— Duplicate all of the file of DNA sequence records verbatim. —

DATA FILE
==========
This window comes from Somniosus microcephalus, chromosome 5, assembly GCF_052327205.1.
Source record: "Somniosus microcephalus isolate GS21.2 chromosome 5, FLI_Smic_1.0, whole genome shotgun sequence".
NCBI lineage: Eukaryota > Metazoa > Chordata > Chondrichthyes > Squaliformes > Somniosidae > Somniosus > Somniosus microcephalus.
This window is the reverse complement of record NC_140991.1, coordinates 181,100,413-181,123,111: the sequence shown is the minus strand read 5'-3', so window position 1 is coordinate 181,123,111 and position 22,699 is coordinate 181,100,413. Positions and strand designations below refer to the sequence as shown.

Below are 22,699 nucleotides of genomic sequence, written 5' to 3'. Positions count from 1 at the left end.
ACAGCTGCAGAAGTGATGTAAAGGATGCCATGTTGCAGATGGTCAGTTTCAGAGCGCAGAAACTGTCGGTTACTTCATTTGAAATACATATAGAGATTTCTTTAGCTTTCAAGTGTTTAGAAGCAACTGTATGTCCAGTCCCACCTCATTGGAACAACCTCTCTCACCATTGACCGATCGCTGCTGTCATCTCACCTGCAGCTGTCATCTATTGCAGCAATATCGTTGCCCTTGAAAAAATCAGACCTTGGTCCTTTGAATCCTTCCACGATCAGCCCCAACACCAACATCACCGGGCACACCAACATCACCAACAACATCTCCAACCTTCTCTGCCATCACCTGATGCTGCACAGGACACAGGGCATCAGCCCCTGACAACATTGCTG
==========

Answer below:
This window comes from Somniosus microcephalus, chromosome 5, assembly GCF_052327205.1.
Source record: "Somniosus microcephalus isolate GS21.2 chromosome 5, FLI_Smic_1.0, whole genome shotgun sequence".
NCBI lineage: Eukaryota > Metazoa > Chordata > Chondrichthyes > Squaliformes > Somniosidae > Somniosus > Somniosus microcephalus.
This window is the reverse complement of record NC_140991.1, coordinates 181,100,413-181,123,111: the sequence shown is the minus strand read 5'-3', so window position 1 is coordinate 181,123,111 and position 22,699 is coordinate 181,100,413. Positions and strand designations below refer to the sequence as shown.

Below are 22,699 nucleotides of genomic sequence, written 5' to 3'. Positions count from 1 at the left end.
ACAGCTGCAGAAGTGATGTAAAGGATGCCATGTTGCAGATGGTCAGTTTCAGAGCGCAGAAACTGTCGGTTACTTCATTTGAAATACATATAGAGATTTCTTTAGCTTTCAAGTGTTTAGAAGCAACTGTATGTCCAGTCCCACCTCATTGGAACAACCTCTCTCACCATTGACCGATCGCTGCTGTCATCTCACCTGCAGCTGTCATCTATTGCAGCAATATCGTTGCCCTTGAAAAAATCAGACCTTGGTCCTTTGAATCCTTCCACGATCAGCCCCAACACCAACATCACCGGGCACACCAACATCACCAACAACATCTCCAACCTTCTCTGCCATCACCTGATGCTGCACAGGACACAGGGCATCAGCCCCTGACAACATTGCTG